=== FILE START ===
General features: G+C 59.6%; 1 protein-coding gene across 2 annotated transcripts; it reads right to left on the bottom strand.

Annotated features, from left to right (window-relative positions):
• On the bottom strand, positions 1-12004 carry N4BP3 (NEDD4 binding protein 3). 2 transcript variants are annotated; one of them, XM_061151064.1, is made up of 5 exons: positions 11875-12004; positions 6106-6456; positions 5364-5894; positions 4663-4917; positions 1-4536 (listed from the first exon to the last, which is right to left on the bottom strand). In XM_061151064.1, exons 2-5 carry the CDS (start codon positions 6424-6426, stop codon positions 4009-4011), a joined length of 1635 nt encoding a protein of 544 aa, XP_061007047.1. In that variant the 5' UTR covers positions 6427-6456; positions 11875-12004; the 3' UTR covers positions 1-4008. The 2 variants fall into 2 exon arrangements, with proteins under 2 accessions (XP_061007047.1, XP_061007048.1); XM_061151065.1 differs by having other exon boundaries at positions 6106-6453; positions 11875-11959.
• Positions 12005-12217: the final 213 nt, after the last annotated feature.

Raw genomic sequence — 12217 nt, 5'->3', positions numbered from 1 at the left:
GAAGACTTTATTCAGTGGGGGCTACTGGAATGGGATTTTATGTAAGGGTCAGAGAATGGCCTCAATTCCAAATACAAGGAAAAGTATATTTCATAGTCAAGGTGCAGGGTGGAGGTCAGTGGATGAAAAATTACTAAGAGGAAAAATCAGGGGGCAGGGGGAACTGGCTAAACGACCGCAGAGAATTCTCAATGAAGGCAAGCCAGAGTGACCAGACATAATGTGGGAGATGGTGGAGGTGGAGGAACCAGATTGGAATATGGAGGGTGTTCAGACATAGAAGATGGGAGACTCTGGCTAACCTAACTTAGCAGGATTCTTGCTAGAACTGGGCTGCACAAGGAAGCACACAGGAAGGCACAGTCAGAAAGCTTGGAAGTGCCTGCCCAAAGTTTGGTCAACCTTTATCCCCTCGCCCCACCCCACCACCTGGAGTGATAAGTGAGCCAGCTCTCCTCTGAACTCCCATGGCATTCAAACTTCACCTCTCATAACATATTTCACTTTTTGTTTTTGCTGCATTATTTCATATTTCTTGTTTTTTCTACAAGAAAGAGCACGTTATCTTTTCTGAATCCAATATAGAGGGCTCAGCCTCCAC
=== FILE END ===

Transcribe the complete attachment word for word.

General features: G+C 59.6%; 1 protein-coding gene across 2 annotated transcripts; it reads right to left on the bottom strand.

Annotated features, from left to right (window-relative positions):
• On the bottom strand, positions 1-12004 carry N4BP3 (NEDD4 binding protein 3). 2 transcript variants are annotated; one of them, XM_061151064.1, is made up of 5 exons: positions 11875-12004; positions 6106-6456; positions 5364-5894; positions 4663-4917; positions 1-4536 (listed from the first exon to the last, which is right to left on the bottom strand). In XM_061151064.1, exons 2-5 carry the CDS (start codon positions 6424-6426, stop codon positions 4009-4011), a joined length of 1635 nt encoding a protein of 544 aa, XP_061007047.1. In that variant the 5' UTR covers positions 6427-6456; positions 11875-12004; the 3' UTR covers positions 1-4008. The 2 variants fall into 2 exon arrangements, with proteins under 2 accessions (XP_061007047.1, XP_061007048.1); XM_061151065.1 differs by having other exon boundaries at positions 6106-6453; positions 11875-11959.
• Positions 12005-12217: the final 213 nt, after the last annotated feature.

Raw genomic sequence — 12217 nt, 5'->3', positions numbered from 1 at the left:
GAAGACTTTATTCAGTGGGGGCTACTGGAATGGGATTTTATGTAAGGGTCAGAGAATGGCCTCAATTCCAAATACAAGGAAAAGTATATTTCATAGTCAAGGTGCAGGGTGGAGGTCAGTGGATGAAAAATTACTAAGAGGAAAAATCAGGGGGCAGGGGGAACTGGCTAAACGACCGCAGAGAATTCTCAATGAAGGCAAGCCAGAGTGACCAGACATAATGTGGGAGATGGTGGAGGTGGAGGAACCAGATTGGAATATGGAGGGTGTTCAGACATAGAAGATGGGAGACTCTGGCTAACCTAACTTAGCAGGATTCTTGCTAGAACTGGGCTGCACAAGGAAGCACACAGGAAGGCACAGTCAGAAAGCTTGGAAGTGCCTGCCCAAAGTTTGGTCAACCTTTATCCCCTCGCCCCACCCCACCACCTGGAGTGATAAGTGAGCCAGCTCTCCTCTGAACTCCCATGGCATTCAAACTTCACCTCTCATAACATATTTCACTTTTTGTTTTTGCTGCATTATTTCATATTTCTTGTTTTTTCTACAAGAAAGAGCACGTTATCTTTTCTGAATCCAATATAGAGGGCTCAGCCTCCAC